The dexterous humanoid robot not only looks like a human, it is designed to work like one. With human-like hands and arms, R2 is able to use the same tools that station crew members use. In the future, the greatest benefit of humanoid robots in space may be as an assistant or stand-in for astronauts during spacewalks or for tasks too difficult or dangerous for humans. For now, R2 is still a prototype and lacks adequate protection needed to exist outside the space station in the extreme temperatures of space.
Testing the robot inside the station will provide an important intermediate environment. R2 will be tested in zero gravity, as well as being subjected to the station's radiation and electromagnetic interference environments. The interior operations will provide performance data on how a robot may work side-by-side with astronauts. As development activities progress on the ground, station crews may be provided hardware and software to update R2 to allow it to do new tasks.
R2 is undergoing extensive testing in preparation for its flight. Vibration, vacuum and radiation testing along with other procedures being conducted on R2 also benefit the team at GM. The automaker plans to use technologies from R2 in future advanced vehicle safety systems and manufacturing plant applications.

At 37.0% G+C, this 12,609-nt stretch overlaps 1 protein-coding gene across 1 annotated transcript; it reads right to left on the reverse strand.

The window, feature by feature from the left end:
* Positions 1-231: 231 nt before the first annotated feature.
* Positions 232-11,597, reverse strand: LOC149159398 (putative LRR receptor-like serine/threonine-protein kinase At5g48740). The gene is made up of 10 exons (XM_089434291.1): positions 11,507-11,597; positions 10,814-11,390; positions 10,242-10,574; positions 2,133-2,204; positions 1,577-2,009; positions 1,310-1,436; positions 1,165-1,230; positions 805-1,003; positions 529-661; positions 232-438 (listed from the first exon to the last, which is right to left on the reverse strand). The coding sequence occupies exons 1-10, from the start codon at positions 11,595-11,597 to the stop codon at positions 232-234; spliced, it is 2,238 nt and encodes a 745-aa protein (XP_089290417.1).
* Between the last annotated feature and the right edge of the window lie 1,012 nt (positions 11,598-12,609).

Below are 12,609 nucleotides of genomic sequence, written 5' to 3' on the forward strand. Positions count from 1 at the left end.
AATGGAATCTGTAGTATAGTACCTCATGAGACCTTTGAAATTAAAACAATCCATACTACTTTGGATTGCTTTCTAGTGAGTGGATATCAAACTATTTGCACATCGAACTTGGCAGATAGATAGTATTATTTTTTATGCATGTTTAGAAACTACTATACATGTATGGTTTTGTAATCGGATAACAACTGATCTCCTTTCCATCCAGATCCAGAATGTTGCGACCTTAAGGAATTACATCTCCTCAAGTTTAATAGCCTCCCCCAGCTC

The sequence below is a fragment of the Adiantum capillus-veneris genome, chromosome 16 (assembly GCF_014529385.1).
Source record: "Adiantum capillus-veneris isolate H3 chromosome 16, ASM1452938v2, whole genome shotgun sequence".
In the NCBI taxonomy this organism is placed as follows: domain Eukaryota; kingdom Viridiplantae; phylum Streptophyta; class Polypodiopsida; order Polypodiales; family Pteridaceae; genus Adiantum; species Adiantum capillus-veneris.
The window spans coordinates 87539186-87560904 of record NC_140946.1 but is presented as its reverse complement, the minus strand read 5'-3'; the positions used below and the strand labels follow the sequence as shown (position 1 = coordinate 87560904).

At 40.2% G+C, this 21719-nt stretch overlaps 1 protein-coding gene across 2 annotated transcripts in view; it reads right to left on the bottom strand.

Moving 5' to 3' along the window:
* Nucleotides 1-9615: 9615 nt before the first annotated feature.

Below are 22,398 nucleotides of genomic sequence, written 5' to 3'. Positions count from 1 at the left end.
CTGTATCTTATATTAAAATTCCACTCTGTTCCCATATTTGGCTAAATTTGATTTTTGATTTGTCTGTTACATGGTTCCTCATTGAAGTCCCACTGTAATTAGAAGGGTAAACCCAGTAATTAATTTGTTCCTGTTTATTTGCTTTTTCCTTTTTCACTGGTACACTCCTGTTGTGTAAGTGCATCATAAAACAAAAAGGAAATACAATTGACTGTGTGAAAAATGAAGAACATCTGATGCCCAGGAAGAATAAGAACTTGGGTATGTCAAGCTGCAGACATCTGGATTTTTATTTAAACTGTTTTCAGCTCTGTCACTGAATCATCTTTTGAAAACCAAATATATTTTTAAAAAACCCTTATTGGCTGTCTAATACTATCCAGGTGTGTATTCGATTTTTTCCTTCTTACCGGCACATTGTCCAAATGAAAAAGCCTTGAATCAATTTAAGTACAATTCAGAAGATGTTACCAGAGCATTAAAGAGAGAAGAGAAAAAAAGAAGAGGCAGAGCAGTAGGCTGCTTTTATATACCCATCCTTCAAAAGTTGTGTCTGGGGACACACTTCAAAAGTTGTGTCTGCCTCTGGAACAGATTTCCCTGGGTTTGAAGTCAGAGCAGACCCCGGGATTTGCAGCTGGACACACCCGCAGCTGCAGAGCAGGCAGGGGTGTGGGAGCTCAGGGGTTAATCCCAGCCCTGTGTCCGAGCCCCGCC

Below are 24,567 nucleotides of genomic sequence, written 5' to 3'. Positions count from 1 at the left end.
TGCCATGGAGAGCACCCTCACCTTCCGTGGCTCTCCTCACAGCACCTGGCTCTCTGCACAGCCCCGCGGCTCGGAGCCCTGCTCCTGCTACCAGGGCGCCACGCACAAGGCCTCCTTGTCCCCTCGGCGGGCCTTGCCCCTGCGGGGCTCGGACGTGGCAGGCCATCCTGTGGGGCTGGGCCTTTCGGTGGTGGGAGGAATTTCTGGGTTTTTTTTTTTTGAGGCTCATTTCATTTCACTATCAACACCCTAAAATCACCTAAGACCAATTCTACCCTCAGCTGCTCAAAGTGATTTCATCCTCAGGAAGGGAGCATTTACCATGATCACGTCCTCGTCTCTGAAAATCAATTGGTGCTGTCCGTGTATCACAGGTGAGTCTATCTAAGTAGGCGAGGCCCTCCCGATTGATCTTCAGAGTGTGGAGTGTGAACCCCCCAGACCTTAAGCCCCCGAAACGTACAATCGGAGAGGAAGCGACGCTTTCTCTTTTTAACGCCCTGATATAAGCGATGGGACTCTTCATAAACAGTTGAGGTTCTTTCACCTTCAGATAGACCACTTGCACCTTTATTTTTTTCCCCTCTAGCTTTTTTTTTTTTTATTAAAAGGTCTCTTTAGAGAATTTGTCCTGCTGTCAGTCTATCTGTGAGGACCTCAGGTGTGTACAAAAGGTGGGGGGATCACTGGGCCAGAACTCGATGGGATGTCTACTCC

"The extreme levels of testing R2 has undergone as it prepares to venture to the International Space Station are on par with the validation our vehicles and components go through on the path to production," said Alan Taub, vice president of GM's global research and development. "The work done by GM and NASA engineers also will help us validate manufacturing technologies that will improve the health and safety of our GM team members at our manufacturing plants throughout the world."
"Partnerships between organizations such as GM and NASA help ensure space exploration, road travel and manufacturing can become even safer in the future," Taub said.
GM's manufacturing engineering team is already working to identify potential applications for R2's array of vision, motion and sensor technologies that will assist workers in manufacturing operations.
"Our strategy is to develop technologies that can fundamentally change the way we manufacture cars and trucks", said Kenneth D. Knight, executive director GM Manufacturing Assembly & Automation Center. "This includes a focus on developing ways to further support our operators."
About General Motors: General Motors, one of the world's largest automakers, traces its roots back to 1908. With its global headquarters in Detroit, GM employs 217,000 people in every major region of the world and does business in some 140 countries. GM and its strategic partners produce cars and trucks in 34 countries, and sell and service these vehicles through the following brands: Buick, Cadillac, Chevrolet, FAW, GMC, GM Daewoo, Holden, Opel, Vauxhall and Wuling. GM's largest national market is the United States, followed by China, Brazil, Germany, the United Kingdom, Canada, and Italy. GM's OnStar subsidiary is the industry leader in vehicle safety, security and information services. General Motors acquired operations from General Motors Corporation on July 10, 2009, and references to prior periods in this and other press materials refer to operations of the old General Motors Corporation. More information on the new General Motors can be found at www.gm.com.